The Kingsbridge Information Centre kindly pointed me to Kingsbridge's Cookworthy Museum, where I thank Tim Noyce and Margaret Lorenz for their help.


Tim Noyce remembers “I can remember Compton Castle quite clearly. The food on board was fantastic. Harry’s wife did all the cooking and it was very good.

I was particularly interested in her steam engine, as I was restoring a 1923 steam road roller at the time. Mine was a Clayton and Shuttleworth steam road roller. They were a relatively small East Anglian company.

My father and grandfather built the Regal Cinema in Kingsbridge and I ran it when my dad died. I was 21. I ran the cinema for 10 years until TV smothered it. We closed it in 1973.

Most of the regular comings and goings of paddle steamers finished in the mid-thirties and from that came a growth in pleasure boats giving rise to a considerable increase in the number of small boats moored in the estuary. It was inevitable when filming that 'Birds Eye' advert the Compton Castle would get tangled up with some of them during her short passage much to the consternation of boat owners. As far as the guy making the film was concerned it was impractical to be filming on the move. He wanted a backdrop and that backdrop kept. Even if you've only got a moderate amount of crosswind, there is so much windage on a paddle steamer because of the superstructure above the water, it’s going to get blown side wards. And you can’t control it because you’ve got no motion. This all took place a few hundred yards downstream towards Tacket Wood.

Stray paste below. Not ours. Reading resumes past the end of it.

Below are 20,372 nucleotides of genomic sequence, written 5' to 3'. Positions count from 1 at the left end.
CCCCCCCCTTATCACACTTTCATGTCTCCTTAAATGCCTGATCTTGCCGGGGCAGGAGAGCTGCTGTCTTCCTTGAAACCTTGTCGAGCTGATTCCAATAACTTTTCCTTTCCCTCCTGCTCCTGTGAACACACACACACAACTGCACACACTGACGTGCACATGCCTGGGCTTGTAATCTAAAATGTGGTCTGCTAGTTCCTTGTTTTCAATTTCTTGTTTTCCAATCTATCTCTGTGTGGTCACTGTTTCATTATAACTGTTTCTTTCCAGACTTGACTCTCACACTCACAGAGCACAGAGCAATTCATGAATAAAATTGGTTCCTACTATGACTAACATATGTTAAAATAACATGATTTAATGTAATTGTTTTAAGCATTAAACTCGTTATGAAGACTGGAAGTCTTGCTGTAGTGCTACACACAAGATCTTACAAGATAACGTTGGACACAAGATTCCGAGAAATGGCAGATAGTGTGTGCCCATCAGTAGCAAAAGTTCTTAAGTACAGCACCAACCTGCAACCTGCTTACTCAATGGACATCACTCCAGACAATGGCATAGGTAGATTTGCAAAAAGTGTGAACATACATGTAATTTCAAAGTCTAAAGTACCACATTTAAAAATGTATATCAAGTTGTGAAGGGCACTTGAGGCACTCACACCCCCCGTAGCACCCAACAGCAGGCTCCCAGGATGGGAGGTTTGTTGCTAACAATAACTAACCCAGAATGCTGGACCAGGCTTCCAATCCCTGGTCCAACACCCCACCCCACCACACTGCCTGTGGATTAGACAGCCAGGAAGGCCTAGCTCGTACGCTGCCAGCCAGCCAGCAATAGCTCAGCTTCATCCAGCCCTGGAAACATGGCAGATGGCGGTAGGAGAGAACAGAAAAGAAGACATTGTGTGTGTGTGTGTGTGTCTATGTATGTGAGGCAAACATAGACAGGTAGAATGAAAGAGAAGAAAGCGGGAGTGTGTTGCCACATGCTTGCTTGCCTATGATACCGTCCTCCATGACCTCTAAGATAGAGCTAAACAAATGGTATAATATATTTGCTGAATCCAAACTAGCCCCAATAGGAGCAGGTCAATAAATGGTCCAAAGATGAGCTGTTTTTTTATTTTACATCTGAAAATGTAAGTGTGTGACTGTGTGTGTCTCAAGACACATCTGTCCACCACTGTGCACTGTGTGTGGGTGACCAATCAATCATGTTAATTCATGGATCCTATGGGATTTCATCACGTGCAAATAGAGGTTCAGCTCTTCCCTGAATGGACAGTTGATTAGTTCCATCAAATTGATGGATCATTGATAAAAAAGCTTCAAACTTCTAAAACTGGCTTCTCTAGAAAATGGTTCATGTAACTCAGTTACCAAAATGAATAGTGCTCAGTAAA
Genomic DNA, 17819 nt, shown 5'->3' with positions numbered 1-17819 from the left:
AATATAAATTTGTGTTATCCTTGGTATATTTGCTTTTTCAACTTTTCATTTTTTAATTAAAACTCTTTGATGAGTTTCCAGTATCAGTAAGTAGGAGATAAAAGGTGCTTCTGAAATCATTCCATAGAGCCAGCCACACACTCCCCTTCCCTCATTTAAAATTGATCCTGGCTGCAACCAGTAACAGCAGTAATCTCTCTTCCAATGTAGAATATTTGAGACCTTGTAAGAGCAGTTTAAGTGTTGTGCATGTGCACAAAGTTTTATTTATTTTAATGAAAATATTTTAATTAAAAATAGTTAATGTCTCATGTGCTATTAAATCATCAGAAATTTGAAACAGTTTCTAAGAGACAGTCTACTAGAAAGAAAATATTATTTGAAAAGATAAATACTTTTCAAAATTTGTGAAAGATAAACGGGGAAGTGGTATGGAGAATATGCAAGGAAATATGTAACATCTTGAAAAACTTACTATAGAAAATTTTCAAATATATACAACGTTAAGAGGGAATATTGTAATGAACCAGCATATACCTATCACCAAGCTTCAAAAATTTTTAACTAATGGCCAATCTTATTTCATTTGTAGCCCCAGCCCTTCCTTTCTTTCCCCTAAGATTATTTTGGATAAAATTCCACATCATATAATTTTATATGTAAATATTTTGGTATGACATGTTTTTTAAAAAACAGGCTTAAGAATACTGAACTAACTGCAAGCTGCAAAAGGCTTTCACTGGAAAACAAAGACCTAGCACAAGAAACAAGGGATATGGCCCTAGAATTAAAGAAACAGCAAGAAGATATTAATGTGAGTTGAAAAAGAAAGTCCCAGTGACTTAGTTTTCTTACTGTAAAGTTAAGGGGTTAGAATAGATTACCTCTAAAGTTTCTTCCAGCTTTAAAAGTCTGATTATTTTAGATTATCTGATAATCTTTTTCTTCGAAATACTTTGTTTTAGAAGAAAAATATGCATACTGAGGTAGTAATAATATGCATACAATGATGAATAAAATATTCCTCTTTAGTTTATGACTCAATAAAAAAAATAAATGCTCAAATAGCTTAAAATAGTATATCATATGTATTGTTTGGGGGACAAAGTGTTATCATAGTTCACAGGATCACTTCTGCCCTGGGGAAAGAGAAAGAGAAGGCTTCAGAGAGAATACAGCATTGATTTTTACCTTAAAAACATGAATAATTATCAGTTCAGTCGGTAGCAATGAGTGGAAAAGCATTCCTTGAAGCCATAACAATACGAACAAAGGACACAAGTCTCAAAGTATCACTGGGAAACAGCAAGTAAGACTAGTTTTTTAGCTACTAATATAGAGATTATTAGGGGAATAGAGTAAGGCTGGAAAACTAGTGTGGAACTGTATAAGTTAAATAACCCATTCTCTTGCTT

Of course by the Sixties pleasure boating had grown and the harbour authority allowed all this recreational boating to compensate for the lost revenue. There was no control on the harbour at this end and people were dropping moorings wherever they liked. This meant there was no fairway for anything of any size. You know how narrow the head of the estuary is, so manoeuvring anything up, let alone a paddle steamer was not easy. It was, I gather, quite an interesting experience for all who were there. It was a good source of assorted stories and laughter in the local pub.”